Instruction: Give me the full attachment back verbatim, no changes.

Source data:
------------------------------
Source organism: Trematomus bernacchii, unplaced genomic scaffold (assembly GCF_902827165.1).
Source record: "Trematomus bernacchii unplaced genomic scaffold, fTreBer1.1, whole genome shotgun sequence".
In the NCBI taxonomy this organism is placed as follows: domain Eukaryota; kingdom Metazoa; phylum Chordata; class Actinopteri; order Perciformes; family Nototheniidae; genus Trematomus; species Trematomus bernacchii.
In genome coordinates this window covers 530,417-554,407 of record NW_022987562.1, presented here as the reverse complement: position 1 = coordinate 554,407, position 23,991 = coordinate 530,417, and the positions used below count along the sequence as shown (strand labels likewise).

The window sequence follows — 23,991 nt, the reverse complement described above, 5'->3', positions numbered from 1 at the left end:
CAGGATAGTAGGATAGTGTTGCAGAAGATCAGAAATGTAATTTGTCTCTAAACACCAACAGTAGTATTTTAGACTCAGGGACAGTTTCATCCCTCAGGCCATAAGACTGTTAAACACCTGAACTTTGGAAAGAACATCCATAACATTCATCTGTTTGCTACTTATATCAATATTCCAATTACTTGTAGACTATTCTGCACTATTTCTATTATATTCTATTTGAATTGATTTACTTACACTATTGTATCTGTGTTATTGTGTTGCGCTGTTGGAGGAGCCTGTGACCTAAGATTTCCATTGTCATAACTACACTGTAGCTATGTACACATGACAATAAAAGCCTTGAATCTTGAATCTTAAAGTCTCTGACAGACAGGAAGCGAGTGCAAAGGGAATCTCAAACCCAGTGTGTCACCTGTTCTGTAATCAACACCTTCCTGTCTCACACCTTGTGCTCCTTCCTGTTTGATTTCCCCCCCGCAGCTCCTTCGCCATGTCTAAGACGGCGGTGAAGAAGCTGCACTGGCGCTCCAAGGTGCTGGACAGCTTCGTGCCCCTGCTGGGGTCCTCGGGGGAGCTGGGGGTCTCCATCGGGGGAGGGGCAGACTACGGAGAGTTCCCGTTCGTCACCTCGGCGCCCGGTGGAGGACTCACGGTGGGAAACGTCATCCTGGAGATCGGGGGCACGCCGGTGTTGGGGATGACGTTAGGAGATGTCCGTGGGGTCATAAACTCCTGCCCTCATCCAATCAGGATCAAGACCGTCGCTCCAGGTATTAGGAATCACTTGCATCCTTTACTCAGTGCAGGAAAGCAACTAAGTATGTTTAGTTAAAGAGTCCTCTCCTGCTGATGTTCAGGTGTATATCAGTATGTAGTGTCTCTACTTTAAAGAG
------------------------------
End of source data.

Source organism: Trematomus bernacchii, unplaced genomic scaffold (assembly GCF_902827165.1).
Source record: "Trematomus bernacchii unplaced genomic scaffold, fTreBer1.1, whole genome shotgun sequence".
In the NCBI taxonomy this organism is placed as follows: domain Eukaryota; kingdom Metazoa; phylum Chordata; class Actinopteri; order Perciformes; family Nototheniidae; genus Trematomus; species Trematomus bernacchii.
In genome coordinates this window covers 530,417-554,407 of record NW_022987562.1, presented here as the reverse complement: position 1 = coordinate 554,407, position 23,991 = coordinate 530,417, and the positions used below count along the sequence as shown (strand labels likewise).

The window sequence follows — 23,991 nt, the reverse complement described above, 5'->3', positions numbered from 1 at the left end:
CAGGATAGTAGGATAGTGTTGCAGAAGATCAGAAATGTAATTTGTCTCTAAACACCAACAGTAGTATTTTAGACTCAGGGACAGTTTCATCCCTCAGGCCATAAGACTGTTAAACACCTGAACTTTGGAAAGAACATCCATAACATTCATCTGTTTGCTACTTATATCAATATTCCAATTACTTGTAGACTATTCTGCACTATTTCTATTATATTCTATTTGAATTGATTTACTTACACTATTGTATCTGTGTTATTGTGTTGCGCTGTTGGAGGAGCCTGTGACCTAAGATTTCCATTGTCATAACTACACTGTAGCTATGTACACATGACAATAAAAGCCTTGAATCTTGAATCTTAAAGTCTCTGACAGACAGGAAGCGAGTGCAAAGGGAATCTCAAACCCAGTGTGTCACCTGTTCTGTAATCAACACCTTCCTGTCTCACACCTTGTGCTCCTTCCTGTTTGATTTCCCCCCCGCAGCTCCTTCGCCATGTCTAAGACGGCGGTGAAGAAGCTGCACTGGCGCTCCAAGGTGCTGGACAGCTTCGTGCCCCTGCTGGGGTCCTCGGGGGAGCTGGGGGTCTCCATCGGGGGAGGGGCAGACTACGGAGAGTTCCCGTTCGTCACCTCGGCGCCCGGTGGAGGACTCACGGTGGGAAACGTCATCCTGGAGATCGGGGGCACGCCGGTGTTGGGGATGACGTTAGGAGATGTCCGTGGGGTCATAAACTCCTGCCCTCATCCAATCAGGATCAAGACCGTCGCTCCAGGTATTAGGAATCACTTGCATCCTTTACTCAGTGCAGGAAAGCAACTAAGTATGTTTAGTTAAAGAGTCCTCTCCTGCTGATGTTCAGGTGTATATCAGTATGTAGTGTCTCTACTTTAAAGAG